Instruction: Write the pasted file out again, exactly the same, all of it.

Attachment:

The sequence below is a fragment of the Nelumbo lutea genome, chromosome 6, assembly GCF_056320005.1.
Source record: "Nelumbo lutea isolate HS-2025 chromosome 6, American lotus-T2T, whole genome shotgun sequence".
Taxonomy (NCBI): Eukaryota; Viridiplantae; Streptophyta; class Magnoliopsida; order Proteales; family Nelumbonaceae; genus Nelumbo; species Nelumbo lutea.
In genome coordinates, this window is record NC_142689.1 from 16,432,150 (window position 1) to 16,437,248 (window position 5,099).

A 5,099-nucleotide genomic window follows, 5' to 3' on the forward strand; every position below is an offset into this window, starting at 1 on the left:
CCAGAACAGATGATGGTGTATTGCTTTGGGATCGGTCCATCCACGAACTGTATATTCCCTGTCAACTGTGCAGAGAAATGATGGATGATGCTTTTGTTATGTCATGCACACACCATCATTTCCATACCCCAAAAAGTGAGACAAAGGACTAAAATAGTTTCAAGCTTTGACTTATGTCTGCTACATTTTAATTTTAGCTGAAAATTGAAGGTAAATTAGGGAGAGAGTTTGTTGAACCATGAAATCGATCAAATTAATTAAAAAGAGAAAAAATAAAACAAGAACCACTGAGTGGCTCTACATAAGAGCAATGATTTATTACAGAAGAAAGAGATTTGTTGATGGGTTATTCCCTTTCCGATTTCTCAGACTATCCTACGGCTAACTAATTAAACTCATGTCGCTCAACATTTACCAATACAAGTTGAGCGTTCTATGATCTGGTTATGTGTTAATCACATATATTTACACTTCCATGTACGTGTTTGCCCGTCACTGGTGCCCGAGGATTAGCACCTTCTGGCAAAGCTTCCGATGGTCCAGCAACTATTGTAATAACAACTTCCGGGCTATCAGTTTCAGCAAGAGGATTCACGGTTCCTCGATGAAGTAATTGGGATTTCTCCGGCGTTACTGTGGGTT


The sequence below is a fragment of the Nelumbo lutea genome, chromosome 6, assembly GCF_056320005.1.
Source record: "Nelumbo lutea isolate HS-2025 chromosome 6, American lotus-T2T, whole genome shotgun sequence".
Taxonomy (NCBI): Eukaryota; Viridiplantae; Streptophyta; class Magnoliopsida; order Proteales; family Nelumbonaceae; genus Nelumbo; species Nelumbo lutea.
In genome coordinates, this window is record NC_142689.1 from 16,432,150 (window position 1) to 16,437,248 (window position 5,099).

A 5,099-nucleotide genomic window follows, 5' to 3' on the forward strand; every position below is an offset into this window, starting at 1 on the left:
CCAGAACAGATGATGGTGTATTGCTTTGGGATCGGTCCATCCACGAACTGTATATTCCCTGTCAACTGTGCAGAGAAATGATGGATGATGCTTTTGTTATGTCATGCACACACCATCATTTCCATACCCCAAAAAGTGAGACAAAGGACTAAAATAGTTTCAAGCTTTGACTTATGTCTGCTACATTTTAATTTTAGCTGAAAATTGAAGGTAAATTAGGGAGAGAGTTTGTTGAACCATGAAATCGATCAAATTAATTAAAAAGAGAAAAAATAAAACAAGAACCACTGAGTGGCTCTACATAAGAGCAATGATTTATTACAGAAGAAAGAGATTTGTTGATGGGTTATTCCCTTTCCGATTTCTCAGACTATCCTACGGCTAACTAATTAAACTCATGTCGCTCAACATTTACCAATACAAGTTGAGCGTTCTATGATCTGGTTATGTGTTAATCACATATATTTACACTTCCATGTACGTGTTTGCCCGTCACTGGTGCCCGAGGATTAGCACCTTCTGGCAAAGCTTCCGATGGTCCAGCAACTATTGTAATAACAACTTCCGGGCTATCAGTTTCAGCAAGAGGATTCACGGTTCCTCGATGAAGTAATTGGGATTTCTCCGGCGTTACTGTGGGTT